on December 18, 2013 - 2:44 PM
Bruce Dern has been one of the richest mysteries in Hollywood’s last three decades. If you ask people why he all-but-disappeared from major movie roles, they can’t really tell you why. That’s even true of his daughter, the wonderful actress Laura Dern. I know because I asked her that once in a telephone interview and as articulate and candid as she was, she really didn’t have an answer.
That’s been true for Dern no matter how great a character actor he was. We are, after all, talking about the man who shot John Wayne in Mark Rydell’s “The Cowboys” and walked off into the sea forever after losing Jane Fonda to Jon Voight in Hal Ashby’s “Coming Home.”
The heartening return of Bruce Dern to major American movies is only one of the reasons Alexander Payne’s “Nebraska” enjoys a reputation so much better than it deserves. The other reason the movie has become one of the year’s most overrated is how magnificently estheticized it is. By the time you finish with Phedon Papamichael’s gorgeous black and white cinematography of Midwestern flatlands and gray skies, and Kevin Tent’s graceful editing of those images, it’s almost impossible to think of the film as the condescending and snide thing it really is underneath that exterior so redolent of photographers Walker Evans and the rest of the WPA documentarians, not to mention the current photography of David Plowden.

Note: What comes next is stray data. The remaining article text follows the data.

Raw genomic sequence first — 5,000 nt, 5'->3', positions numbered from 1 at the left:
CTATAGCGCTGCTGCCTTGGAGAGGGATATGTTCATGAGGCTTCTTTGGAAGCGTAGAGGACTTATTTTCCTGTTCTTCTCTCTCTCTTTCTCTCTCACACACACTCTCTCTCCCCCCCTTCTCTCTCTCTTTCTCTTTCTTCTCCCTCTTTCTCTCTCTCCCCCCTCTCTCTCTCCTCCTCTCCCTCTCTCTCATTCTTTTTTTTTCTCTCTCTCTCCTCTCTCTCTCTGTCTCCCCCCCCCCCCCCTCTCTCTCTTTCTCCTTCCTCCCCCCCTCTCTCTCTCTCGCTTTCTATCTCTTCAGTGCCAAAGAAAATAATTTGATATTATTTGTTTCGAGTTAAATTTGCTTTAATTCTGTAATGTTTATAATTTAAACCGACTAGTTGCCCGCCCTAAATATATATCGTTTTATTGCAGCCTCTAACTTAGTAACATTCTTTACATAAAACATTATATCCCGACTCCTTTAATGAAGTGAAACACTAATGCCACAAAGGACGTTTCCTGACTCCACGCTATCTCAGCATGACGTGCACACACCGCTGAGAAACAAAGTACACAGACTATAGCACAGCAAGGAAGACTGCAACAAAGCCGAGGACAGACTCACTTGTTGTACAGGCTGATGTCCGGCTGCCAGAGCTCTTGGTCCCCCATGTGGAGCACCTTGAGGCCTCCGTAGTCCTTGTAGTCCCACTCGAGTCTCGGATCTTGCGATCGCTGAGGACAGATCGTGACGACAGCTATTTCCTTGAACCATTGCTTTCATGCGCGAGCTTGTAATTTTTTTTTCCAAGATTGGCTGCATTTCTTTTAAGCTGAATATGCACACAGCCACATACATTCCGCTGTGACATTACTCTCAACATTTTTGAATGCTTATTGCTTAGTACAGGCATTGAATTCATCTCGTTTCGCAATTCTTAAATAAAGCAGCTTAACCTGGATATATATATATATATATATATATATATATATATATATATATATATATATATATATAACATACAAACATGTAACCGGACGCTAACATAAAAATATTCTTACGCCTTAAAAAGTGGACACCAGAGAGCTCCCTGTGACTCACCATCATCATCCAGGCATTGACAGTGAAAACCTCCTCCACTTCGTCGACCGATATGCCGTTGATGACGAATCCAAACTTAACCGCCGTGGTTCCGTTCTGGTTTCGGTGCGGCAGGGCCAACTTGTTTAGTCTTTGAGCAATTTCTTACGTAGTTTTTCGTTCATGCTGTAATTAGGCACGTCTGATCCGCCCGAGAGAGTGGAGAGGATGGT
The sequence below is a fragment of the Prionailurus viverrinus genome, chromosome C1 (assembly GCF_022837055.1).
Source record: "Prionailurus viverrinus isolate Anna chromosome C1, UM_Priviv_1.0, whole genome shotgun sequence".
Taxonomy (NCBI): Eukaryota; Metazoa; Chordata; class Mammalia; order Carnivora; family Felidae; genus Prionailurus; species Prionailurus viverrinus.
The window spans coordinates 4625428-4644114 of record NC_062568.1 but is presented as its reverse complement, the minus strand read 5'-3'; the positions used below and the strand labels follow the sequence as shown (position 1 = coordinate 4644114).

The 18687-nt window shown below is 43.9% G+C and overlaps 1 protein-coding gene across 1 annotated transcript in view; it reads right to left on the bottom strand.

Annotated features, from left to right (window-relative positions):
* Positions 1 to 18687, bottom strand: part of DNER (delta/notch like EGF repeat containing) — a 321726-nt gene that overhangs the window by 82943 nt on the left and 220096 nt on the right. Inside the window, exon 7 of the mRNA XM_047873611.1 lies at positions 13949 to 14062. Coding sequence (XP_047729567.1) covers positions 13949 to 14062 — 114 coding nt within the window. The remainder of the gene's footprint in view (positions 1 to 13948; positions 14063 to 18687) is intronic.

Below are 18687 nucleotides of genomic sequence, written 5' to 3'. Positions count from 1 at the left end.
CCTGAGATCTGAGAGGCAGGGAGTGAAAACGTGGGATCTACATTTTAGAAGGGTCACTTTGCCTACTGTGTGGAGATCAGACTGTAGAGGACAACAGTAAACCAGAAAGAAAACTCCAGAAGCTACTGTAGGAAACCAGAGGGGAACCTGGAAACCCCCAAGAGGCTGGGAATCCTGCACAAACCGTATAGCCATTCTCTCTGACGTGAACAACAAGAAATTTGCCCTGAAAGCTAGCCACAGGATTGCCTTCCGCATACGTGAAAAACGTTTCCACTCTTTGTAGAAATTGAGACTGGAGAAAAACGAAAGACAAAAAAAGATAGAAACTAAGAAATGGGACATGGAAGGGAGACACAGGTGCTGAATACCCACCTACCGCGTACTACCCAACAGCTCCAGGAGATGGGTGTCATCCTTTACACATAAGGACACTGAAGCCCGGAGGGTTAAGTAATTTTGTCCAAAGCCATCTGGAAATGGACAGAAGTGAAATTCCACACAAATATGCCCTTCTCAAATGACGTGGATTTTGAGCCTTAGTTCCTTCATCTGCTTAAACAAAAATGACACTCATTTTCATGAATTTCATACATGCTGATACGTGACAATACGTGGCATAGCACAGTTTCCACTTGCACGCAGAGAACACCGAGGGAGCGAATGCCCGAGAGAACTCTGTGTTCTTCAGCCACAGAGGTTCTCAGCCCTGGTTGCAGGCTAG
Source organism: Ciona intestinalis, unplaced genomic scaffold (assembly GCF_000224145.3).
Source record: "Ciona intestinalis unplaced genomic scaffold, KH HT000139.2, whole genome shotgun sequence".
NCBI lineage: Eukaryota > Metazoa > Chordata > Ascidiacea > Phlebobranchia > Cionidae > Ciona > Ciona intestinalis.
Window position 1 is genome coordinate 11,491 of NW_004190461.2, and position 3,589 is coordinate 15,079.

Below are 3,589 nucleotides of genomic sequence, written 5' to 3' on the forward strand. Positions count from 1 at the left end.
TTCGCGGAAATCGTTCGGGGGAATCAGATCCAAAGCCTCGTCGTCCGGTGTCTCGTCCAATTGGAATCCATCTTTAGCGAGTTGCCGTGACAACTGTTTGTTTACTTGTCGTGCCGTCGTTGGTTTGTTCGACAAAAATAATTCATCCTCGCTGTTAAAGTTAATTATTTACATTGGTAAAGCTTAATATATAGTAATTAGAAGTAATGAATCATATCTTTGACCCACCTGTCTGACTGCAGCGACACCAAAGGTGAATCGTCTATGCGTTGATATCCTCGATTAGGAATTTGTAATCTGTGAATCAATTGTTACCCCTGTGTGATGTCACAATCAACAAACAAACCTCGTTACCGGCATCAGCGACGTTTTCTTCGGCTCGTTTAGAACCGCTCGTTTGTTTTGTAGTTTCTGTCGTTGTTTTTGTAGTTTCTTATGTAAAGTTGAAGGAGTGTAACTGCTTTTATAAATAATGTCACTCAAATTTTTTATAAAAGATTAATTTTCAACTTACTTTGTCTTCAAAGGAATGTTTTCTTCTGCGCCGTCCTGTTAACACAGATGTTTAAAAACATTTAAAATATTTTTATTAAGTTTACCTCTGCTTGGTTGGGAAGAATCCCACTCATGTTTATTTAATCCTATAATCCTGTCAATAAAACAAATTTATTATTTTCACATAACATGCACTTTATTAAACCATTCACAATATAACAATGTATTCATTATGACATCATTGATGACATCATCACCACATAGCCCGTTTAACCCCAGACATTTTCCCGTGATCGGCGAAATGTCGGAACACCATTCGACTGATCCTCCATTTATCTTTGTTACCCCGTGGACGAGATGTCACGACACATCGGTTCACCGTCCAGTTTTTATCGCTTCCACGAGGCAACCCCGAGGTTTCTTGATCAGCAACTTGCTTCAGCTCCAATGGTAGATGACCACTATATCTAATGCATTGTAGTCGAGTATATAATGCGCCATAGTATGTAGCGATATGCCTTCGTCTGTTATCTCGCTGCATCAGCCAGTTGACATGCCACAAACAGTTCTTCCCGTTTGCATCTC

Papamichael and Tent are longtime collaborators of writer/director Payne. Tent, in fact, goes back beyond “Sideways” to Payne’s first major film “Election.” Tent, from Marilla, is the brother of Lauren Tent, the education director of the CEPA Gallery and former assistant of the late Buffalo architectural and industrial photographer Patricia Bazelon. (That is Lauren Tent in the photo with Michelle Obama as she gave an award recently to CEPA student Jose Lagare in Washington, D.C.)
The story Payne is telling in “Nebraska” is about an old man in Billings, Mont., who gets a Publisher’s Sweepstakes letter informing him he’s won a million dollars. In Payne’s tale, he has all the credulity senility can bestow, so he decides to walk from Billings to Lincoln, Neb., to collect. After truly unpleasant arguments with the old boy’s wife, his son decides to drive him to Lincoln in his Subaru wagon. So it’s a road movie, senile father and loving, sad-sack son (played ever-so-gently by “Saturday Night Live’s” Will Forte).
There’s a large family reunion before the close. And a good deal more from the grown son’s viper-tongued and truly foul-spirited mother.
Most of all, there are a lot of rural folks, including their family in Nebraska, giving us a grimly condescending and smug portrait of Middle America’s old and fat and befuddled masses yearning to be rich. After a lot of low-level snobbery about Middle America mixed with stunning photography (Payne, it’s important to say, is from Nebraska), it all sweetens a bit and stashes condescension away at the end. If it didn’t, it would have been insufferable, despite Dern and the look of it.
What Payne seems to have been trying to do here was done once magnificently by David Lynch in “The Straight Story.” It starred Richard Farnsworth and it was a film adaptation of the true story of an old man named Alvin Straight who rode a John Deere lawn mower 240 miles from Iowa to Wisconsin to see his ailing brother. “The Straight Story” is a great, underrated and sadly forgotten American film. “Nebraska” is a film that wants to be great. And, in its black and white way, looks as if it is. Its heart though – to the degree that it has one – is otherwise occupied.